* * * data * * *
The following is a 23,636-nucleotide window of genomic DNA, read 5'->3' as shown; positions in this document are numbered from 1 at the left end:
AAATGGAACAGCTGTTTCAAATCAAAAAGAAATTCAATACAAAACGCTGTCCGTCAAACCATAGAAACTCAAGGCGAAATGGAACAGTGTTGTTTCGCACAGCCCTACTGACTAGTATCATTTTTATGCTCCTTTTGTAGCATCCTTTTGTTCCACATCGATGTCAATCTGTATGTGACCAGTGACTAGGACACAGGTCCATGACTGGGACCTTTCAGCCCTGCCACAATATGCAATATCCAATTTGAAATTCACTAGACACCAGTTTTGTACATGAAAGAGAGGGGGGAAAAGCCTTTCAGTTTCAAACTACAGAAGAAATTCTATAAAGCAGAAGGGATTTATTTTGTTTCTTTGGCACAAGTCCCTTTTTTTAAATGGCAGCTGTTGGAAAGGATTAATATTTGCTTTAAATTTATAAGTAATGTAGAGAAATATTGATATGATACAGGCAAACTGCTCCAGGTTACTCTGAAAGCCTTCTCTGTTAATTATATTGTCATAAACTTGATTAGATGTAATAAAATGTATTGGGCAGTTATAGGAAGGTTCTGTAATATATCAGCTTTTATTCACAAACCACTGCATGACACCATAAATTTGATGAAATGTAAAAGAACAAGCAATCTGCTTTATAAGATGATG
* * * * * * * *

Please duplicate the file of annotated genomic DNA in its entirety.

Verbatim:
The following is a 23,636-nucleotide window of genomic DNA, read 5'->3' as shown; positions in this document are numbered from 1 at the left end:
AAATGGAACAGCTGTTTCAAATCAAAAAGAAATTCAATACAAAACGCTGTCCGTCAAACCATAGAAACTCAAGGCGAAATGGAACAGTGTTGTTTCGCACAGCCCTACTGACTAGTATCATTTTTATGCTCCTTTTGTAGCATCCTTTTGTTCCACATCGATGTCAATCTGTATGTGACCAGTGACTAGGACACAGGTCCATGACTGGGACCTTTCAGCCCTGCCACAATATGCAATATCCAATTTGAAATTCACTAGACACCAGTTTTGTACATGAAAGAGAGGGGGGAAAAGCCTTTCAGTTTCAAACTACAGAAGAAATTCTATAAAGCAGAAGGGATTTATTTTGTTTCTTTGGCACAAGTCCCTTTTTTTAAATGGCAGCTGTTGGAAAGGATTAATATTTGCTTTAAATTTATAAGTAATGTAGAGAAATATTGATATGATACAGGCAAACTGCTCCAGGTTACTCTGAAAGCCTTCTCTGTTAATTATATTGTCATAAACTTGATTAGATGTAATAAAATGTATTGGGCAGTTATAGGAAGGTTCTGTAATATATCAGCTTTTATTCACAAACCACTGCATGACACCATAAATTTGATGAAATGTAAAAGAACAAGCAATCTGCTTTATAAGATGATG